Newspaper Page Text
BY F AM
(Copyright, 1892, by the A
Private Mark Malone, U. S. A., sent
as a spy to Chattanooga by General
Thomas, is aved from guerrillas Dyl
Disguised as a countryman, Mark
starts for Chattanooga with Jakey,
Souri's brother. Mark is to send
$ouri her red handkerchief if in peril.
Mark and Jakey are given shelter by
Laura Fain and her mother. Laura
suspects Mark is a Union soldier in
He confesses that he is. Laura Is a
Confederate. She prevents her lover,
Captain Cameron Fitz Hugh, C. S. A.,
from detaining Mark.
Mark learns that a big Confederate
army is massing at Chattanooga and
.planning a northward dash. He at
tempts to escape from Chattanooga.
He carries Jakey in safety past the
picket line and unexpectedly meets a
band of Confederate deserters. He
and Jakey are then taken prisoners.
'EE ED sI.K HMDKEECHIEF.
REATNESS underlying an un
inviting exterior is often c,Ll
ed out by circumstances.
President Lincoln would not
have been the "great emancipator" had
not been born in the nick of time.
Grant would not-have become
minent as a soldier had the civil
occurred before or after he was
fit age to lead the Union armies, and
akey Slack-well, Jakey would not
ye developed his ability as a strat
had it not been foi his friend,
ark Malone, and the negro jail at
'Jakey was as incompetent to sit down
and think out a plan for his friend's
. pe. as, he was to demonstrate a
position of'Euclid. He coul4 neither
dd columns o~f two figures nor spell
rds of one syllable; indeed he could
either re'ad, write nor ciph4r, the
t of an ability -to read or write be
a great disadvantage to him in
present responsible position. But
desire to help his friend out of a
d fix having got into his brain, from
nature of the case It simmeied
and then boiled a little, and sim
and boiled again. Like most
ple of genius, Jakey was uncon
HIs SAvENT ?
_ _uso hi Cw oes u hr
uri AThe cameR the thought
co s oui onwer n t there h
at doY a heap." This led Jakey
the problem how to get her
.~The problem was too difficult
his young brain to solve, so he got
o further until circumstances came to
his aid, or may he not have had the
germs of reason within him to go fur
ther without being definitely conscious
When he left Mark he went out into
the jailyard and began to strolU about
with his hands in his pockets. To a
casual observer he was simply a boy
with no playmates, who did not know
what to do with himself. Occasionally
he would wander near the fence, first
casting a sly glance at the jail. There
were cracks between the boards, and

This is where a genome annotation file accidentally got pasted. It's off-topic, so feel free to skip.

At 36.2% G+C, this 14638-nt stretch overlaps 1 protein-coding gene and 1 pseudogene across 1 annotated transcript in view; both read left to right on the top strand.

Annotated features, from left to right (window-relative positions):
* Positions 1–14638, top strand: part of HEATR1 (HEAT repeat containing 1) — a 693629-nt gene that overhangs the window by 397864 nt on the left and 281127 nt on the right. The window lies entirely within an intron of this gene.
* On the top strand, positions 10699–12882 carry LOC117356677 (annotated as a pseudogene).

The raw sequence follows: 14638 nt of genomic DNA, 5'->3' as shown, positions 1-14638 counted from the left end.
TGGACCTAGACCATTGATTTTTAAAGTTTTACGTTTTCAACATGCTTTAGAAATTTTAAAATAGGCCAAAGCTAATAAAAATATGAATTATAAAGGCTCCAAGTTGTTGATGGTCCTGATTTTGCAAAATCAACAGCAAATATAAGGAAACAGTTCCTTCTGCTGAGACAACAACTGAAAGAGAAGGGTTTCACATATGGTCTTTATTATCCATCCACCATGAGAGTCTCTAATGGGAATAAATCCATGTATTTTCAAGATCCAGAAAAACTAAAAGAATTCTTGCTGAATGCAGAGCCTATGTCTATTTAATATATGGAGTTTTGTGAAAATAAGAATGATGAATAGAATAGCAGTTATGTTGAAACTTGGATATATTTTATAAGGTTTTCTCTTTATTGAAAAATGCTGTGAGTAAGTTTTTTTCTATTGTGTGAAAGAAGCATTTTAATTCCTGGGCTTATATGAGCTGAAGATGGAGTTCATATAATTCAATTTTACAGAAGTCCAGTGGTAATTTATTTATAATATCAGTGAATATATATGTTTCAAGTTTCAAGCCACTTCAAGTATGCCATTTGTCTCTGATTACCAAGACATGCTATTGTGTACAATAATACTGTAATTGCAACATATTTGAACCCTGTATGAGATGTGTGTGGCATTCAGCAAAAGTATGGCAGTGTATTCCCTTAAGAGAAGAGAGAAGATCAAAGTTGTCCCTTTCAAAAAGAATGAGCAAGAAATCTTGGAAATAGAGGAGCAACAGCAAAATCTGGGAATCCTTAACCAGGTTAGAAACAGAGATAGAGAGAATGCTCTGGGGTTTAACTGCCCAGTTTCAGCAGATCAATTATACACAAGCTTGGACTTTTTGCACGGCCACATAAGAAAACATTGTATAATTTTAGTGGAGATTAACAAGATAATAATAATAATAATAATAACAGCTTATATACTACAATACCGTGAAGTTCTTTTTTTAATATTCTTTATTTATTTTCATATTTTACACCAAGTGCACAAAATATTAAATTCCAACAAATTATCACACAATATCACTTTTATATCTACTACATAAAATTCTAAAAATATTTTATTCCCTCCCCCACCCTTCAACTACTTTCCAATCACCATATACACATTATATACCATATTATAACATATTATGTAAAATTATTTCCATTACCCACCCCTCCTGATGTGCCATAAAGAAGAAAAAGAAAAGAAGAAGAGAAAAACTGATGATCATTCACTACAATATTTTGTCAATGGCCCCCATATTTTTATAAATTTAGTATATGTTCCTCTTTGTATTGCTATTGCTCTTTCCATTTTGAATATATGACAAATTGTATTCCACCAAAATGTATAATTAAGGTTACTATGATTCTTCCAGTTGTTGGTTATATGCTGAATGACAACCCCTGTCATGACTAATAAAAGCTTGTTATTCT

Jakey was looking out for a good wide
crack to spy through. At last he
found a place to suit him and hovered
about it listening for a footstep, and
occasionally getting a quick glance
k through the opening by putting his eye
to it. But Jakey knew well that if
caught at this he would be called into
the jail and forced to stay there. At
last an old negi-o woman passed with
a bake her arm, smoking a short
SARY WA R STORY,
merican Press Association)~
"Auntie!" called the boy.
"Lo'd a massy! Is de angel ob de
Lo'd speaken to his sarvent from de
clouds?" said the old woman, startir'
and dropping her basket.
"Auntie, hyar at the crack!"
"Who is yo' callen? Yo' inns' be a
chile from ye' voice."
"Put yer eye close up to de fence
and y' can see me at the crack."
The woman drew near and put her
eye to the crack. Jakey stood off a
little way, and she could see him plain
ly. Meanwhile he pretended to have
lost something on the ground.
"Why bress my po' ole heart, honey,
ef y' ain't nothen but a leetle boy in
de jailyard. 'T'aught t' be nuff to keep
dem po' misable po' white east Ten
nesseeans dar what dey had in de
cellar widout keepen a chile."
"My brother's a prisoner, 'n so air
I," said Jakey in a melancholy voice.
"Climb ober 'de fence, honey, and
"The fence air too high, 'n I ain't a
goen fur to leave my brother anyway.
See hyar, auntie, air you niggers Union
"Why, honey, do you t'ink we turn
ag'in ou' own folks! Ain't de Yankee
sojers comen down fur to gib us lib
"Ef y' c'd save a Union sofer from
hangen, w'd y' do it?"
"Fo' de Lo'd I would!"
"Then send this hanchikuff to Souri
"Who Souri Slack?"
"She's my sister. She lives at Farm
"On the Anderson road,- close onter
the Sequatchie river."
While this conversatiOn was going on
Jakey continued his, efforts to find
something at his feet. He picked up a
stone, rolled it in the handkerchief and